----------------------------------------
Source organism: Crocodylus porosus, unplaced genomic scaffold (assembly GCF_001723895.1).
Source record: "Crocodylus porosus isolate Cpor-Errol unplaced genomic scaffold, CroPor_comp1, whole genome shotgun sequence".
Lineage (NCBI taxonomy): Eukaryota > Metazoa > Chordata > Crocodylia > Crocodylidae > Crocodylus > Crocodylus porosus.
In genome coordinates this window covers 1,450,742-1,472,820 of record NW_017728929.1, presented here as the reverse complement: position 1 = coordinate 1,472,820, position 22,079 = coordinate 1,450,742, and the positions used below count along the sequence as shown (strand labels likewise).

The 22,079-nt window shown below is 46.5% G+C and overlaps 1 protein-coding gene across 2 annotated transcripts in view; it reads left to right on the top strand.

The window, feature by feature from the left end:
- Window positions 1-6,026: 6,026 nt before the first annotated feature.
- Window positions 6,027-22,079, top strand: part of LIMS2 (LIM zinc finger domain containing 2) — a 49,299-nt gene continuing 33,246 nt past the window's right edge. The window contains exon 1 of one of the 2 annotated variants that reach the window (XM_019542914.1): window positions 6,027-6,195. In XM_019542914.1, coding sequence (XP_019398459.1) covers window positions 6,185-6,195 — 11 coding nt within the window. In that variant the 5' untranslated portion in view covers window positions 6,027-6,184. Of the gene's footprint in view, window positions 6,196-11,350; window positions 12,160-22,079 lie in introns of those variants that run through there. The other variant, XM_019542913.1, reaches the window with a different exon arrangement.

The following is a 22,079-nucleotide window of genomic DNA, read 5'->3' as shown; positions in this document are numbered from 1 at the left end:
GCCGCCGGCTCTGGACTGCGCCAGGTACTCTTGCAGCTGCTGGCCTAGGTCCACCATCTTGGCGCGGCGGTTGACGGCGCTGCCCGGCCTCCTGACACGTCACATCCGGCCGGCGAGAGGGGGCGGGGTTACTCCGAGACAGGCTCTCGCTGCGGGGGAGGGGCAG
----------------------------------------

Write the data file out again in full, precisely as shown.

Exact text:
Source organism: Crocodylus porosus, unplaced genomic scaffold (assembly GCF_001723895.1).
Source record: "Crocodylus porosus isolate Cpor-Errol unplaced genomic scaffold, CroPor_comp1, whole genome shotgun sequence".
Lineage (NCBI taxonomy): Eukaryota > Metazoa > Chordata > Crocodylia > Crocodylidae > Crocodylus > Crocodylus porosus.
In genome coordinates this window covers 1,450,742-1,472,820 of record NW_017728929.1, presented here as the reverse complement: position 1 = coordinate 1,472,820, position 22,079 = coordinate 1,450,742, and the positions used below count along the sequence as shown (strand labels likewise).

The 22,079-nt window shown below is 46.5% G+C and overlaps 1 protein-coding gene across 2 annotated transcripts in view; it reads left to right on the top strand.

The window, feature by feature from the left end:
- Window positions 1-6,026: 6,026 nt before the first annotated feature.
- Window positions 6,027-22,079, top strand: part of LIMS2 (LIM zinc finger domain containing 2) — a 49,299-nt gene continuing 33,246 nt past the window's right edge. The window contains exon 1 of one of the 2 annotated variants that reach the window (XM_019542914.1): window positions 6,027-6,195. In XM_019542914.1, coding sequence (XP_019398459.1) covers window positions 6,185-6,195 — 11 coding nt within the window. In that variant the 5' untranslated portion in view covers window positions 6,027-6,184. Of the gene's footprint in view, window positions 6,196-11,350; window positions 12,160-22,079 lie in introns of those variants that run through there. The other variant, XM_019542913.1, reaches the window with a different exon arrangement.

The following is a 22,079-nucleotide window of genomic DNA, read 5'->3' as shown; positions in this document are numbered from 1 at the left end:
GCCGCCGGCTCTGGACTGCGCCAGGTACTCTTGCAGCTGCTGGCCTAGGTCCACCATCTTGGCGCGGCGGTTGACGGCGCTGCCCGGCCTCCTGACACGTCACATCCGGCCGGCGAGAGGGGGCGGGGTTACTCCGAGACAGGCTCTCGCTGCGGGGGAGGGGCAG